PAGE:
Immigration and Wage Dynamics: Evidence from the Mexican Peso Crisis

Authors: Joan Monràs

Journal of Political Economy, Vol. 128, No 8, 3017-3089, August, 2020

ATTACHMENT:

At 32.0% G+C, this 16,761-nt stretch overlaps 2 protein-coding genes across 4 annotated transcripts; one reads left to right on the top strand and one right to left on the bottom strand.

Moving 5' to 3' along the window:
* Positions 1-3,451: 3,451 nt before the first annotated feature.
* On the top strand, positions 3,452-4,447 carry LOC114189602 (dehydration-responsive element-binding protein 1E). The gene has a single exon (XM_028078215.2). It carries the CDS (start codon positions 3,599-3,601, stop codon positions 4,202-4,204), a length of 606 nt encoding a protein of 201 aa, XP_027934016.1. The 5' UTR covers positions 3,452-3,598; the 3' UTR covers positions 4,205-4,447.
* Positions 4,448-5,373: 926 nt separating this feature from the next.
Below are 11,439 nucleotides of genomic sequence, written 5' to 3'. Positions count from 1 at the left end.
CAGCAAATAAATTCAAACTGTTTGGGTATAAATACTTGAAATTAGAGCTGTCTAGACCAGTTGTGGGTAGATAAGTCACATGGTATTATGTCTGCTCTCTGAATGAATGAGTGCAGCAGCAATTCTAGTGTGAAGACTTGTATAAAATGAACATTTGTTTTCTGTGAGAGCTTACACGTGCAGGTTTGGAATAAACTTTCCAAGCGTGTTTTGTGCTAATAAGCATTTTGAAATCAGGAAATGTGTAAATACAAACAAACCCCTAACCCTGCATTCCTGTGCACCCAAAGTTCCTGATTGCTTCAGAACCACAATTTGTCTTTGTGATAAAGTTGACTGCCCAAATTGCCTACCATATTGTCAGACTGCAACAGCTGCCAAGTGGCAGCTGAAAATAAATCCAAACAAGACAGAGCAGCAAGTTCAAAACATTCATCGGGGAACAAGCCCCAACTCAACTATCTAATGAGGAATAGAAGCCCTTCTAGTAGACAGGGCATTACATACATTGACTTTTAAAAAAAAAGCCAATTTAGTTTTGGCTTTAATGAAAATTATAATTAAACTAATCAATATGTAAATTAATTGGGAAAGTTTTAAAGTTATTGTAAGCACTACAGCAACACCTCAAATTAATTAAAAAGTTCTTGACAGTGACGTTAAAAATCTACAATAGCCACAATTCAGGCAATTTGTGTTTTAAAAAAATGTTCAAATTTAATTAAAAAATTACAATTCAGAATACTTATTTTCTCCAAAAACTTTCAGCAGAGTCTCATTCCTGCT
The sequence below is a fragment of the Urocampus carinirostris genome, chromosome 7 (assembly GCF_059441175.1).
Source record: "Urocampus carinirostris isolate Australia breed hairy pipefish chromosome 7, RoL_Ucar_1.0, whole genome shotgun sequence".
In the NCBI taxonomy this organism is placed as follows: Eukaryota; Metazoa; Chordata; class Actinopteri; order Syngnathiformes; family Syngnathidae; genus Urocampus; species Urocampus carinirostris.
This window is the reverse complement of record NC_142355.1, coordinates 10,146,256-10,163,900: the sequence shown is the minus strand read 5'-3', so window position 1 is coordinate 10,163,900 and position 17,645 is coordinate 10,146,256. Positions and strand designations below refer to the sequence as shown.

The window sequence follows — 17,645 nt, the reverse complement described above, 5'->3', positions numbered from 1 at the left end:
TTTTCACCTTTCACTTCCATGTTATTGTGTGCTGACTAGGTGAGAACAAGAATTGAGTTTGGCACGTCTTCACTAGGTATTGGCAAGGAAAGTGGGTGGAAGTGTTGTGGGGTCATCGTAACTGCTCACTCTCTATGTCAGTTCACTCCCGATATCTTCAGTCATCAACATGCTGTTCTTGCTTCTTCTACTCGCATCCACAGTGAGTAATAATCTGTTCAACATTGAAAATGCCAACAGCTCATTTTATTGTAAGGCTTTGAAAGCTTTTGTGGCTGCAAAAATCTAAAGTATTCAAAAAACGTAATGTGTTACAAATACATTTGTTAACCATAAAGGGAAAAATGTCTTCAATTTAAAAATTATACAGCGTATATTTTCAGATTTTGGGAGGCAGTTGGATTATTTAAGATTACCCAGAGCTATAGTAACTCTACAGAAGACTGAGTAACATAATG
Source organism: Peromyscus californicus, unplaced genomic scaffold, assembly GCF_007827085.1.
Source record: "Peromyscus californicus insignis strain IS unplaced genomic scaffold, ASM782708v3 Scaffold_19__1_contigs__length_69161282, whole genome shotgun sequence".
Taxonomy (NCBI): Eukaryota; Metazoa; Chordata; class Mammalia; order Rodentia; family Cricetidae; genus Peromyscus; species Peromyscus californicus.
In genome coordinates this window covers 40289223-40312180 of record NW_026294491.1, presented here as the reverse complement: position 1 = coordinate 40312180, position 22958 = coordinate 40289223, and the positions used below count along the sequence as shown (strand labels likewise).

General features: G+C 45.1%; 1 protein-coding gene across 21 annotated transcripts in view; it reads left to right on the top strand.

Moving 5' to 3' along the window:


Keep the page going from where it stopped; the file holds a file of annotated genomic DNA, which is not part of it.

How does the US labor market absorb low-skilled immigration? I address this question using the 1995Mexican Peso Crisis, an exogenous push factor that raised Mexican migration to the US. In the short run,high-immigration locations see their low-skilled labor force increase and native low-skilled wages decrease,with an implied inverse local labor demand elasticity of at least -.7. Mexican immigration also leads toan increase in the relative price of rentals. Internal relocation dissipates this shock spatially. In thelong run, the only lasting consequences are a) lower wages and employment rates for low-skilled nativeswho entered the labor force in high-immigration years, and b) lower housing prices in high-immigrantlocations, since Mexican immigrant workers disproportionately enter the construction sector and lowerconstruction costs. I use a quantitative dynamic spatial equilibrium many-region model to obtain thecounterfactual local wage evolution absent the immigration shock, to study the role of local technologyadoption in generating wage dynamics, to analyze the role of unilateral state level immigrant restrictivelaws, and to study the role of housing markets